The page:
number of entities and people in the United States that could 
be affected by the legislation would be small. Further, CBO 
expects that the loss of income from any restrictions in the 
bill would be relatively low. Therefore, CBO estimates that the 
aggregate cost of the mandates would fall below the annual 
threshold established in UMRA for private-sector mandates ($156 
million in 2017, adjusted annually for inflation).
    The CBO staff contacts for this estimate are Sunita D'Monte 
(for federal costs) and Logan Smith (for private-sector 
mandates). The estimate was approved by H. Samuel Papenfuss, 
Deputy Assistant Director for Budget Analysis.

                          Directed Rule Making

    Pursuant to clause 3(c) of House Rule XIII, as modified by 
section 3(i) of H. Res. 5 during the 115th Congress, the 
committee notes that H.R. 3342 contains no directed rule-making 

                  Non-Duplication of Federal Programs

    Pursuant to clause 3(c)(5) of House Rule XIII, the 
committee states that no provision of this bill establishes or 
reauthorizes a program of the Federal Government known to be 
duplicative of another Federal program, a program that was 
included in any report from the Government Accountability 
Office to Congress pursuant to section 21 of Public Law 111-
139, or a program related to a program identified in the most 
recent Catalog of Federal Domestic Assistance.

                    Performance Goals and Objectives

    The objective of this legislation is to broaden sanctions 
against Hizballah for their use of human shields. The 
overriding goal is to draw international attention to, and 
increase the condemnation of, this practice. Furthermore, the 
objective is to turn Hizballah's use of human shields from a 
strategic asset to the terrorist organization into a strategic 
liability for both Hizballah and its state sponsor, Iran. 
Performance goals associated with these objectives include, but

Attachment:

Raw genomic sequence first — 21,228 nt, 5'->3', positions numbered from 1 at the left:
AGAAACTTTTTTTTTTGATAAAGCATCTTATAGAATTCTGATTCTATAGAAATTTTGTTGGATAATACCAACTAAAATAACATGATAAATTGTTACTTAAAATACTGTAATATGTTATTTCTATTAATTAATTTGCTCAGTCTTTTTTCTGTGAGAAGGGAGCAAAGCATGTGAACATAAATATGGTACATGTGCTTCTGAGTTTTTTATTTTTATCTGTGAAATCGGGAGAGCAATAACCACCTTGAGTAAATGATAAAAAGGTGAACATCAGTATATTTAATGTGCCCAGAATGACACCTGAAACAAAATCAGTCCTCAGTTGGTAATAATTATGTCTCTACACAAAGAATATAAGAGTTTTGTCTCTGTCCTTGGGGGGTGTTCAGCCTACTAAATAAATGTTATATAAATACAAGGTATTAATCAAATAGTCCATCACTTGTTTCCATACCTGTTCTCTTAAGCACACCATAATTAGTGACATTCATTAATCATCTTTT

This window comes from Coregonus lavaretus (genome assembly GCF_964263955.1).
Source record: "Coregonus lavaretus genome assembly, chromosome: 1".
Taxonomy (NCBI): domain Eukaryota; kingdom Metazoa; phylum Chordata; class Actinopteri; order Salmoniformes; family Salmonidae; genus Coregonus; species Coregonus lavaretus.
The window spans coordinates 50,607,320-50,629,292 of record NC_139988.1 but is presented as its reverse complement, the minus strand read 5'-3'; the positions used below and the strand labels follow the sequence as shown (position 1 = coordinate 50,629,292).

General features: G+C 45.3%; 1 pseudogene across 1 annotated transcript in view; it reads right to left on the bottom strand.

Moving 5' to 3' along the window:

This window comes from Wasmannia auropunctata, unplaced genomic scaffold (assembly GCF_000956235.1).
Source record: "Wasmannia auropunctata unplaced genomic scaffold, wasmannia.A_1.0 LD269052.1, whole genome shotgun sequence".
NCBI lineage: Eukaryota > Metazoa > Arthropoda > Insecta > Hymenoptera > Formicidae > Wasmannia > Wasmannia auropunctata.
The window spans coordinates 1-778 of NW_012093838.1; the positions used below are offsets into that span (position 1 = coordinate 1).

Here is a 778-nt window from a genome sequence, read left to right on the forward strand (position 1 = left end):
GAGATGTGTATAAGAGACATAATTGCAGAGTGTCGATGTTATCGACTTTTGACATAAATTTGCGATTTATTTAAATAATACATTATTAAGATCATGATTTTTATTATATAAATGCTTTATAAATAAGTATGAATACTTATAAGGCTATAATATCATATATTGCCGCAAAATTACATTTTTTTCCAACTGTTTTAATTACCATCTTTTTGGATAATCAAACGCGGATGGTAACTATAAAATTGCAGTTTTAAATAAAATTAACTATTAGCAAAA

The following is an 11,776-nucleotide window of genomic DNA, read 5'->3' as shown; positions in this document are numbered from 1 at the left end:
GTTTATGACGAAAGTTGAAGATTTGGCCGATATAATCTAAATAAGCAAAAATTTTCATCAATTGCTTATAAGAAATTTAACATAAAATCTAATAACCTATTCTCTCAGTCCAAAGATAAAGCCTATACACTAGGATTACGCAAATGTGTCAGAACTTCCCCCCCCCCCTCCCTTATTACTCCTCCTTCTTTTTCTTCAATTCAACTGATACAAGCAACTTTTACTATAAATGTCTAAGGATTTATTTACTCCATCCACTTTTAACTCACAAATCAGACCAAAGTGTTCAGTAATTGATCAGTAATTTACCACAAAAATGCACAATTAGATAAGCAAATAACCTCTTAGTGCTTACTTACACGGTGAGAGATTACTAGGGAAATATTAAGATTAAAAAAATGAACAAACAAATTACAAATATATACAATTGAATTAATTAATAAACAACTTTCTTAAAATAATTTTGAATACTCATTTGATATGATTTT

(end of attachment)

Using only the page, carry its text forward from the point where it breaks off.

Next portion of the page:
are not limited to, the following:

         LA verifiable decrease in Hizballah's use of 
        human shields.

         LA verifiable increase in international 
        condemnation of Hizballah's use of human shields.

         LAn increase in international condemnation of 
        the Government of Iran's support for Hizballah's use of 
        human shields.

                    Congressional Accountability Act

    H.R. 3342 does not apply to terms and conditions of 
employment or to access to public services or accommodations 
within the legislative branch.

                        New Advisory Committees

    H.R. 3342 does not establish or authorize any new advisory 

                         Earmark Identification

    H.R. 3342 contains no congressional earmarks, limited tax 
benefits, or limited tariff benefits as described in clauses 
9(e), 9(f), and 9(g) of House Rule XXI.

                      Section-by-Section Analysis

    Section 1. Short Title. This Act may be cited as the 
`Sanctioning Hizballah's Illicit Use of Civilians as 
Defenseless Shields Act'.
    Section 2. Findings. This provision outlines findings of 
violations of human rights, specifically the use of civilians 
as human shields, by Hizballah during armed hostilities. It 
also outlines Hizballah's continued violations of international 
law and treaties, including multiple United Nations Security 
Council Resolutions.
    Section 3. Statement of Policy. This provision establishes 
policy of the United States to consider the use of human 
shields as a violation of human rights, to publicly condemn 
such use, and ``to take effective action'' against those who 
engage in such activity.
    Section 4. United Nations Security Council. This provision 
states that the President should direct the U.S. Ambassador to 
the U.N. to use appropriate influence to propose and support a 
resolution condemning the use of human shields by Hizballah and 
imposing multilateral sanctions against the terrorist 
    Section 5. Identification of Foreign Persons that are 
Responsible for Gross Violations of Internationally Recognized 
Human Rights by Reason of Use of by Hizballah of Civilians as 
Human Shields. This provision mandates that the President, 
based on the International Emergency Economic Powers Act, 
identify and sanction foreign persons who are responsible for 
violations of human rights for the use of human shields by 
Hizballah. Outlines such sanctions including the blocking of 
property and other financial transactions. Grants authority to 
the Secretaries of State and Homeland Security to declare 
aliens ineligible for admission to the U.S. and to revoke visas 
that have already been issued. Grants waiver authority for such 
sanctions to the President. This should include elements of the 
Iranian Government that support Hizballah's use of human 
shields by providing material support to that terrorist 
    Section 6. Report. This provision requires the President to 
submit a report to the ``appropriate'' Congressional committees 
outlining sanction determinations against individuals listed 
under the ``Persons Described'' subsection. Report shall be 
made publicly available but may include a classified annex.